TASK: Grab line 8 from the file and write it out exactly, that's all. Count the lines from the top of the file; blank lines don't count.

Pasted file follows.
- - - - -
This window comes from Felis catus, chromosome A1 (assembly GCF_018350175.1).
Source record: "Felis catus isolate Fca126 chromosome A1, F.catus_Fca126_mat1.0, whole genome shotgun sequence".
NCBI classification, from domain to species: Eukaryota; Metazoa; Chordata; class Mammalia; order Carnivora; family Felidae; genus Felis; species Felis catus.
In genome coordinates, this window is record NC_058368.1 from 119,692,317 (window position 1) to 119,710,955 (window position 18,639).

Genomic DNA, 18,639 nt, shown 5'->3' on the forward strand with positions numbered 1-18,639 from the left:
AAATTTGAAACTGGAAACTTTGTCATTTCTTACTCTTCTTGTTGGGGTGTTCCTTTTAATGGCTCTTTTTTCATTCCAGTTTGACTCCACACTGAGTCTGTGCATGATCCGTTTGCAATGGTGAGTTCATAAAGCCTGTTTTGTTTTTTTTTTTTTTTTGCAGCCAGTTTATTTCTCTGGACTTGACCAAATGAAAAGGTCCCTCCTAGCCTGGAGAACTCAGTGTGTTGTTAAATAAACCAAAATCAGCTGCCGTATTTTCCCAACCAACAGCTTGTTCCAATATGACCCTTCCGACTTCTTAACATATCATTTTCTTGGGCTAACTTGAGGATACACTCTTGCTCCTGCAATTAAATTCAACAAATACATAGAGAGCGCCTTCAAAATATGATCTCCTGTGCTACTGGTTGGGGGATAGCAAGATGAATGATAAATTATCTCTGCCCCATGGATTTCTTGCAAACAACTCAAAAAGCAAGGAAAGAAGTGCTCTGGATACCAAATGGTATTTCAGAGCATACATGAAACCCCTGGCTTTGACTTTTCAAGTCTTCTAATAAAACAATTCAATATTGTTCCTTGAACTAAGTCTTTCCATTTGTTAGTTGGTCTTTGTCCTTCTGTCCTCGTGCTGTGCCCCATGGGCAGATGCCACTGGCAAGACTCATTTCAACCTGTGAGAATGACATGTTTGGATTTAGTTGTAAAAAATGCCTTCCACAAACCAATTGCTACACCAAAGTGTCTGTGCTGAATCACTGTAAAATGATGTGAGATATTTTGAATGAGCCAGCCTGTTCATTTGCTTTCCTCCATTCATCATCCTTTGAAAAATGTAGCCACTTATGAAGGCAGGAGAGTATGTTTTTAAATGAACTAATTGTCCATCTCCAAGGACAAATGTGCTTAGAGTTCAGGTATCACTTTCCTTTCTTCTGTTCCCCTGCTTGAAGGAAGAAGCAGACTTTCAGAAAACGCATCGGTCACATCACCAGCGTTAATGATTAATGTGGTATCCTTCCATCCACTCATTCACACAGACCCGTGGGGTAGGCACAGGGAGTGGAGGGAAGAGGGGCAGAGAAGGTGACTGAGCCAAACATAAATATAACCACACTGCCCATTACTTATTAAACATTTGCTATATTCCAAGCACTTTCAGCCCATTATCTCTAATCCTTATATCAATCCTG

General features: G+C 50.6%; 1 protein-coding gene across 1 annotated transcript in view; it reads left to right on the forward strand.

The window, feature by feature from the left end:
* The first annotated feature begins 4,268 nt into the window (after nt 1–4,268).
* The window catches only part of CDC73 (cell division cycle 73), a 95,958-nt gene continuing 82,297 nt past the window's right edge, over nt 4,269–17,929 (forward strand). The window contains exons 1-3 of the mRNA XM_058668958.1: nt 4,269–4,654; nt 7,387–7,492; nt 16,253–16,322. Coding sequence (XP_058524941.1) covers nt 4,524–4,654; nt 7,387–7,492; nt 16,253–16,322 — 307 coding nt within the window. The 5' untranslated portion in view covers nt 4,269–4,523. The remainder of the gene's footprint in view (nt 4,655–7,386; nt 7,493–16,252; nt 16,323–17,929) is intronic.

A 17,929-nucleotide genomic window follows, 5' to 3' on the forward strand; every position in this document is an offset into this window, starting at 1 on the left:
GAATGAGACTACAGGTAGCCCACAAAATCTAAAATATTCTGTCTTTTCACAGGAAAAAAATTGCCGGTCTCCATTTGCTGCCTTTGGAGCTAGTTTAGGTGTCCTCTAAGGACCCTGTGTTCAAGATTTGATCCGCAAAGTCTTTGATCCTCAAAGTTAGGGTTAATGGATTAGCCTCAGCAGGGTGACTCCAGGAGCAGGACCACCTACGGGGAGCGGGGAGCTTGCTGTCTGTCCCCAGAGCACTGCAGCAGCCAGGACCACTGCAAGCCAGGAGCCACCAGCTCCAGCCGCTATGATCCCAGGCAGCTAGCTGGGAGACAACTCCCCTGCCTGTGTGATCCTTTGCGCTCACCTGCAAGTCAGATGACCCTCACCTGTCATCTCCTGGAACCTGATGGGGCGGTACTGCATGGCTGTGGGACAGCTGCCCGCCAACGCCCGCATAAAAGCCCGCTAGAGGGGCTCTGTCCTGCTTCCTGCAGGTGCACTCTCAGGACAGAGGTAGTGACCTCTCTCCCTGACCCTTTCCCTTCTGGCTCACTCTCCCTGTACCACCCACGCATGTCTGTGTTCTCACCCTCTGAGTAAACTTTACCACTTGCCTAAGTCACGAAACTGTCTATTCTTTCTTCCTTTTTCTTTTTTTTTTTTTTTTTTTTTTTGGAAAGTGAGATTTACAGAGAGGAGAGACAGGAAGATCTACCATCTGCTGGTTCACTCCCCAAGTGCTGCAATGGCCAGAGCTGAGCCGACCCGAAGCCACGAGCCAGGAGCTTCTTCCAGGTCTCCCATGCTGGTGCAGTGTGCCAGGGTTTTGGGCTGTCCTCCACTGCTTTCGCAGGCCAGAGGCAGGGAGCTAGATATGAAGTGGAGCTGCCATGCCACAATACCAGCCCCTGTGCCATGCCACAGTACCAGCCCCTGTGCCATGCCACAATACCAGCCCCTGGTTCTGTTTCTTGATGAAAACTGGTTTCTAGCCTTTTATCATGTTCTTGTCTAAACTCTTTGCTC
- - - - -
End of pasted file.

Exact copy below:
The window, feature by feature from the left end: